If you’ve looked into doing any sort of digital marketing or SEO work on your website, chances are you have come across the term backlinks. But what are website backlinks?
But what are website backlinks any why do they matter?
At its basic level, a backlink is a link from another website to yours. They may also be referred to as inbound links.
It can take many forms. It can be a reference to a page on your website in an article, it could be a credit link, or maybe even a banner link.
Along with having great content on your website, having a great backlink profile is one of the most key factors Google and the other search engines will take into consideration when ranking your website.
In the search engine’s eyes, a link to your site is almost like a vote. It’s telling the search engines hey, this website has something worth linking to. It’s giving it credibility.
Google Page Rank
When this was first introduced as a ranking signal many years ago (as part of the Google Page Rank algorithm), webmasters were rushing to build as many links as they could from as many sites as they could.
Sites known as link-farms were popping up, selling the chance to have a backlink, but offering no other content than just a link. And groups of blogs known as PBNs (private blog networks) whose soul purpose was for building links, would build links between their networks to boost the rankings.
Other sites with existing good rankings would also sell backlinks to anyone looking to improve their SEO efforts.
But a lot has changed since then. It’s not just about the number of links. A search engine will assess your backlink profile based on…
- The quality of the site providing the link
- It’s relevancy to your service/product
- The nature of the link (eg follow, no follow, more on that later)
- The anchor text (the text within the link itself)
- Where is the link, eg is it a contextual link/a credit in the footer
- The speed at which your backlinks appear
The quality of the site providing the link can really give that backlink a positive or negative impact.
The site providing the link should in itself be a quality website, with relevant content and its own good backlink profile.
A rough way to determine how good a site is when looking to build backlinks is to check its DA, or Domain Authority.
What is DA?
Domain Authority (DA) is a search engine ranking score developed by Moz that helps to predict how likely a website is to rank.
It’s a score from 1 to 100, the higher the score the better. It’s quite a weighted scoring system though, moving up into the 20s is much easier than progressing from 30 upwards.
So sites like Wikipedia or the BBC will have a really high DA. But a site launched last week with a small backlink profile itself will have a low score.
So the idea is to earn backlinks from sites with a high DA. Having a load of back links from sites with a DA of ten or less won’t help you, but a link or two from a DA 80+ site would really help.
We say earn as this is important – you should never buy a backlink from a site. Google’s Webmaster Guidelines tells us that buying backlinks is black hat, and something which will result in a penalty against your site.
Don’t confuse this with paying an outreach agency to get links for you. You are paying them to go and find sites that will want to link to you. You aren’t paying the site themselves directly for a link.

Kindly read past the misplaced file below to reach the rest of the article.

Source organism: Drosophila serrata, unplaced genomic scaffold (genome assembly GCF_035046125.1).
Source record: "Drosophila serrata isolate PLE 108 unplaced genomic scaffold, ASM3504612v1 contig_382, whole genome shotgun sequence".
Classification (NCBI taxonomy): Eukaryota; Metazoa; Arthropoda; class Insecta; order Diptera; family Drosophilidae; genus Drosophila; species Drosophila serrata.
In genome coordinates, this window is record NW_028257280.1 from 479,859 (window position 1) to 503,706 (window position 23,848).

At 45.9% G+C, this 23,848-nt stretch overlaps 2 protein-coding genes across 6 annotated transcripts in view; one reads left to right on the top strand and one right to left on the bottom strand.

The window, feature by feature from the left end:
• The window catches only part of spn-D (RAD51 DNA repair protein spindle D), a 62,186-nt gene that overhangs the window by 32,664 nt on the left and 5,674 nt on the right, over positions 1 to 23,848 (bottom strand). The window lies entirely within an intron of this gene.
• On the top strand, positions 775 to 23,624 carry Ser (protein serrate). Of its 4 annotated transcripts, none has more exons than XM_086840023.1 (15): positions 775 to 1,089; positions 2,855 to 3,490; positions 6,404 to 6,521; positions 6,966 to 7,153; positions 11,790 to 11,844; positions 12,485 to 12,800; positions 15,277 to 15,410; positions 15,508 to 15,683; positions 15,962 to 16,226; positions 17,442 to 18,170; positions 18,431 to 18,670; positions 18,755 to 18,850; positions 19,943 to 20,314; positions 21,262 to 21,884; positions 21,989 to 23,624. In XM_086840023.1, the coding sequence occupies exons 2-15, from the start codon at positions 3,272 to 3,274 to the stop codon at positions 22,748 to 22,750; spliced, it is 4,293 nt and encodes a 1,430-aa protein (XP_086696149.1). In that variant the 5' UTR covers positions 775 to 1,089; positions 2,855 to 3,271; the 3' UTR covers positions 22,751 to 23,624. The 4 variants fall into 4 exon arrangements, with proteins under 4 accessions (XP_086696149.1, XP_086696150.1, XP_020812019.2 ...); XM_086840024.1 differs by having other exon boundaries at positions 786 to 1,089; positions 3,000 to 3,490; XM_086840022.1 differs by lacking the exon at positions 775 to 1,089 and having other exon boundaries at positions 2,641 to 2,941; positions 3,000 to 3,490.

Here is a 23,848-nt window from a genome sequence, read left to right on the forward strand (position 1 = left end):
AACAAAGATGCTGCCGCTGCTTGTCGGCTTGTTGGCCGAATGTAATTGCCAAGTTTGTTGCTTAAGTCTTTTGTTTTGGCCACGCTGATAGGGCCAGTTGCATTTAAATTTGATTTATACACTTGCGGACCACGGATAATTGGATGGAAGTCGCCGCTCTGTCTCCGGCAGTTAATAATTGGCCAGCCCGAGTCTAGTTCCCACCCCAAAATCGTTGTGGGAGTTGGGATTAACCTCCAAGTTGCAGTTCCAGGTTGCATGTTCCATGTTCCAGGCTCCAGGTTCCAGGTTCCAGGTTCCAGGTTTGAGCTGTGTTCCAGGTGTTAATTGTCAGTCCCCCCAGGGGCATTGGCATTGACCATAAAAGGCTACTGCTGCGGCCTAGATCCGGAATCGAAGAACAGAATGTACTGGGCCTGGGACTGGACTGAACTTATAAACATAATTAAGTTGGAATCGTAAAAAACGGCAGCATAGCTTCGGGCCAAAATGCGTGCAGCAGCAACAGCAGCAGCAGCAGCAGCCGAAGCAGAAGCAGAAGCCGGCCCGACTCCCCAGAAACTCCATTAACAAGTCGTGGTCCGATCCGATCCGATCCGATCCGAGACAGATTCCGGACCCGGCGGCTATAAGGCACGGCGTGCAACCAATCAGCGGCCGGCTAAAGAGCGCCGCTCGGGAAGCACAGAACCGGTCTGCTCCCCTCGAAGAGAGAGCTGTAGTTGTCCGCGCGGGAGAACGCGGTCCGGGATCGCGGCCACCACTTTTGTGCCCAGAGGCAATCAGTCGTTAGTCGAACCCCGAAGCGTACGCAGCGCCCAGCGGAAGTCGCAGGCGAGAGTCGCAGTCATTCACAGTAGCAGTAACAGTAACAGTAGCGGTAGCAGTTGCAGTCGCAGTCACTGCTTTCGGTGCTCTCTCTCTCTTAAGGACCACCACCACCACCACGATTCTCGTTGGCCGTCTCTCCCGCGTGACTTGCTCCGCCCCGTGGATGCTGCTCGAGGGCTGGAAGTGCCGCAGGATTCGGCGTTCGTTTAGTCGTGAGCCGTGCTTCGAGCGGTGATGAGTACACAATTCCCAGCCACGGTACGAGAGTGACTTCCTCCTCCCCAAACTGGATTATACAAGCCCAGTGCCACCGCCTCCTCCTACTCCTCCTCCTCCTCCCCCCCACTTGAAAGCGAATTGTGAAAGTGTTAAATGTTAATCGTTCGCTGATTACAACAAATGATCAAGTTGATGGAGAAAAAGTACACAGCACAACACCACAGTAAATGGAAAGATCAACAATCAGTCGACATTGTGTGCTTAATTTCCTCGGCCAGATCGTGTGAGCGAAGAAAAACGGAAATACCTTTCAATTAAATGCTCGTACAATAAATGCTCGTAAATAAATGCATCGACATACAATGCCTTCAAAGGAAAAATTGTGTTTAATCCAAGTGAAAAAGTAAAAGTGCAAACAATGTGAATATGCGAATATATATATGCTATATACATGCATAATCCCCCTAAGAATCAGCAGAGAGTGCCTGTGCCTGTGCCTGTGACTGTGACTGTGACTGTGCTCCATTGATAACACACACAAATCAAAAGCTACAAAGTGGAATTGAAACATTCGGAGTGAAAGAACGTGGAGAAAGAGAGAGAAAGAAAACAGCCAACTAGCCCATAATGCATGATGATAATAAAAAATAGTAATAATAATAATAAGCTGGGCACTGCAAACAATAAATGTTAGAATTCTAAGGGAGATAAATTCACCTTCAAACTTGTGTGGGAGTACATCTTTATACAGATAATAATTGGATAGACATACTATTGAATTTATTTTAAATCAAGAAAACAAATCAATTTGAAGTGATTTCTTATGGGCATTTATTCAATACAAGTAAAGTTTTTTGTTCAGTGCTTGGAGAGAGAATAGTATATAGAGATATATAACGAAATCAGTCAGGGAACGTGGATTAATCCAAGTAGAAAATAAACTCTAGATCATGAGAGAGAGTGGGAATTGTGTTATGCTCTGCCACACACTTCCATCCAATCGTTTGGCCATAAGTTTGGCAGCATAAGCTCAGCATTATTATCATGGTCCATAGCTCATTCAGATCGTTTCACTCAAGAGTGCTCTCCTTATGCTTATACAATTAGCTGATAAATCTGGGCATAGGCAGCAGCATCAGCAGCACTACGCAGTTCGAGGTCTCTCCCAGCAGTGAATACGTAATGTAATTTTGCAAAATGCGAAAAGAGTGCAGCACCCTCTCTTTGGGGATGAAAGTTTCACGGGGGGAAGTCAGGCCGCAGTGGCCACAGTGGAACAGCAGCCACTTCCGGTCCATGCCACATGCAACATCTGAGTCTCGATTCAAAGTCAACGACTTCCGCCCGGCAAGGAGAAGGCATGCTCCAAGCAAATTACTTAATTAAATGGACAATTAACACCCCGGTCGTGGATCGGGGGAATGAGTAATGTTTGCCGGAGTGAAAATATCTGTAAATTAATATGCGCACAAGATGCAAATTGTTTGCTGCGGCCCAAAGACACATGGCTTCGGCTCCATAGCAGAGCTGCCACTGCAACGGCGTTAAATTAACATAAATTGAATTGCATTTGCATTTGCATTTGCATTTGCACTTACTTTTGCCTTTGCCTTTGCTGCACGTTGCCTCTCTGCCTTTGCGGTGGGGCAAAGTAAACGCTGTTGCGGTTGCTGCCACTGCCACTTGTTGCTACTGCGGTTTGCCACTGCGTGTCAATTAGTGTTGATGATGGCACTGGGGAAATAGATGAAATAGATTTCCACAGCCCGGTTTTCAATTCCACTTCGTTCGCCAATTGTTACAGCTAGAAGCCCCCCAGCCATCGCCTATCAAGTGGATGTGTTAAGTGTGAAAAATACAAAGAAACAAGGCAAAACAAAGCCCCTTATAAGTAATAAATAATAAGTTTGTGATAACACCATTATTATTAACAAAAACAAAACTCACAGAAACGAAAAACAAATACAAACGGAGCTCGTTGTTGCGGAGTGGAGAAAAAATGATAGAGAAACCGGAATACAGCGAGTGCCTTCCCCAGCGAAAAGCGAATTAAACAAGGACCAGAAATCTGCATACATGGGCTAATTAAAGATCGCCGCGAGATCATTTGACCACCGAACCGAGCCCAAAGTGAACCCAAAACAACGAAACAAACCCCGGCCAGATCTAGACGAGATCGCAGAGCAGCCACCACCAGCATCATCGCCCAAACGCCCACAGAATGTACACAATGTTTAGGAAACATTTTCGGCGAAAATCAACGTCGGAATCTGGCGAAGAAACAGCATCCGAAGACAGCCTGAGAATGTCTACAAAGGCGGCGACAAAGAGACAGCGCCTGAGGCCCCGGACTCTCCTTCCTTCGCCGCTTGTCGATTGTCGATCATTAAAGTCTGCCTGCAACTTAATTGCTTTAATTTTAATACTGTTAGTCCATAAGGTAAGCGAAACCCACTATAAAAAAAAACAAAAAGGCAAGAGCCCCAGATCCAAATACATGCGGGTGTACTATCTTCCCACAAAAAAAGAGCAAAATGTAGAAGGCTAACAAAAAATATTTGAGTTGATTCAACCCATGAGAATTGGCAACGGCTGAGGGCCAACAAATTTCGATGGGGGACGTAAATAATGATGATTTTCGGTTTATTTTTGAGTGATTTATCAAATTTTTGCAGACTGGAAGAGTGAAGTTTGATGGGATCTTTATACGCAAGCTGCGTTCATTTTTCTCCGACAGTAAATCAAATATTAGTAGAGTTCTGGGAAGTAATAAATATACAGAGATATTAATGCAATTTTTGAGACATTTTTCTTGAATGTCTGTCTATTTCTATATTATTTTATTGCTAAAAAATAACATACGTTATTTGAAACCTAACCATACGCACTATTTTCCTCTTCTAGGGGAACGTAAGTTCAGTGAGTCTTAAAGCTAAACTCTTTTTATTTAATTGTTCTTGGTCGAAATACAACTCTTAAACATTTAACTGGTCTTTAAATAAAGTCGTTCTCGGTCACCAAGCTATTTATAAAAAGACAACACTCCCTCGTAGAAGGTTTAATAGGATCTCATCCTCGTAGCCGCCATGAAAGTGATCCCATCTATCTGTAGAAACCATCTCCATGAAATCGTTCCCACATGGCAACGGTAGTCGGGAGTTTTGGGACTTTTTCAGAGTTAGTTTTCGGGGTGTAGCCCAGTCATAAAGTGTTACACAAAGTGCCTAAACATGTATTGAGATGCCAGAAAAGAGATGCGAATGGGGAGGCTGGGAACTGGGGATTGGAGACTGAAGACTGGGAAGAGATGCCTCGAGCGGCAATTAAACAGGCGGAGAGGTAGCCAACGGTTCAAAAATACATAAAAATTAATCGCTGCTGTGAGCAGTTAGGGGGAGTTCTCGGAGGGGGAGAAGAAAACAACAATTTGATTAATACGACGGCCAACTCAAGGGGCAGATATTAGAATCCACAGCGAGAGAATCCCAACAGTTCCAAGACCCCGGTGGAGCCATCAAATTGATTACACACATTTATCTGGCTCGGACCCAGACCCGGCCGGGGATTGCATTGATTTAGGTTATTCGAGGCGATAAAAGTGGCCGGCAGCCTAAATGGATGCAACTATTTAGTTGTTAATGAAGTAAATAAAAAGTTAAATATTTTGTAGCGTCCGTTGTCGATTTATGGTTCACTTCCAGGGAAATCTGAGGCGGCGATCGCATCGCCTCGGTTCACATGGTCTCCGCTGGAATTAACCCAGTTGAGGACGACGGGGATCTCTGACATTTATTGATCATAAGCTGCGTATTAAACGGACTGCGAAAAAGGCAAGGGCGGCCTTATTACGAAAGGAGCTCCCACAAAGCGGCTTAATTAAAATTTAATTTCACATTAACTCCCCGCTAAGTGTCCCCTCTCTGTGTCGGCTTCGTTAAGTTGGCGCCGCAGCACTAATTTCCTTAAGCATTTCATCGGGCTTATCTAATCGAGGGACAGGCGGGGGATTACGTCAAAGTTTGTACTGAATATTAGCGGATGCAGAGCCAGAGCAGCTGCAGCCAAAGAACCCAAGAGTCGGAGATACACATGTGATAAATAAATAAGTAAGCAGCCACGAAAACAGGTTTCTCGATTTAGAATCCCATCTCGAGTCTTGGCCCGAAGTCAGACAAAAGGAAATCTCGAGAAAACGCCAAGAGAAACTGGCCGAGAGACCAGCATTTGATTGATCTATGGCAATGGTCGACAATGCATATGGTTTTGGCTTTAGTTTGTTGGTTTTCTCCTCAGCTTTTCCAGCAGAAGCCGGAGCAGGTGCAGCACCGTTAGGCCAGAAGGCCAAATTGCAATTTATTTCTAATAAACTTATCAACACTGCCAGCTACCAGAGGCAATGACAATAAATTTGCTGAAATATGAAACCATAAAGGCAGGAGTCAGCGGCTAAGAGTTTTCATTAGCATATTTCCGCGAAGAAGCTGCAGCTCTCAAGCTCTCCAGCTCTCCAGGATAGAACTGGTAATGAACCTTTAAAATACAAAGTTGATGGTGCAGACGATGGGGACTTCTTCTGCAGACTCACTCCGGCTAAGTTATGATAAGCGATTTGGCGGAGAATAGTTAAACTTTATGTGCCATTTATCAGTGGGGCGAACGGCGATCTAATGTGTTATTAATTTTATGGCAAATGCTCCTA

So how do you earn these links?
Creating great content which other websites will want to link to is one of the main ways you can earn them. Creating something which is useful and interesting can earn links.
Also finding websites which are looking for people to contribute to articles often result in earning a backlink too.
Outreach agencies can contact websites on your behalf to share with them content which they think they might want to link to.
A good starting point is to look at what your competitors are doing to get an idea of what kind of backlinks they are building.
Remember Google wants to reward earned links.
Types of link
The link can have one of a few different attributes added to it. The main ones you will come across are follow or no follow.
There’s a great article looking at the differences in depth here, but I’ll try and break it down.
These types of links do not influence the search engine rankings of the backlink destination, because Google does not transfer PageRank through them (Google may not even crawl nofollowed links).
A good example of a no follow link is a link to a website in a comment on a blog. In this instance it’s there to prevent webmasters trying to build a load of links by commenting on a load of websites with their URL in the comment.
Most social media websites will no follow links.
This type of link will pass on link juice from one site to another. So if you earn a link to your website from a popular website, chances are it will be a follow.
The website is basically telling Google it wants it to go and look at this site as it recommends it.
Ultimately you want a backlink profile which has both follow and no follow links. A diverse backlink portfolio is more natural, and that’s what it should be.
Consider the time frame
A backlink portfolio which grows very quickly a high number of follow links may appear suspicious to the search engines as it suggests links have been paid for.
But building a number of links naturally over a longer period of time will be more natural, and hopefully more rewarding to your SEO efforts.
What are website backlinks – Conclusion
Backlinks are important. It takes time and effort to build great backlinks, but your rankings will thank you.
SEO is very much a long game, so over time continue to build great content and a earn those backlinks to your content.
Not only will you benefit from the juice the backlink provides, but if it’s for a high traffic site you can also expect to receive a lot of referred traffic.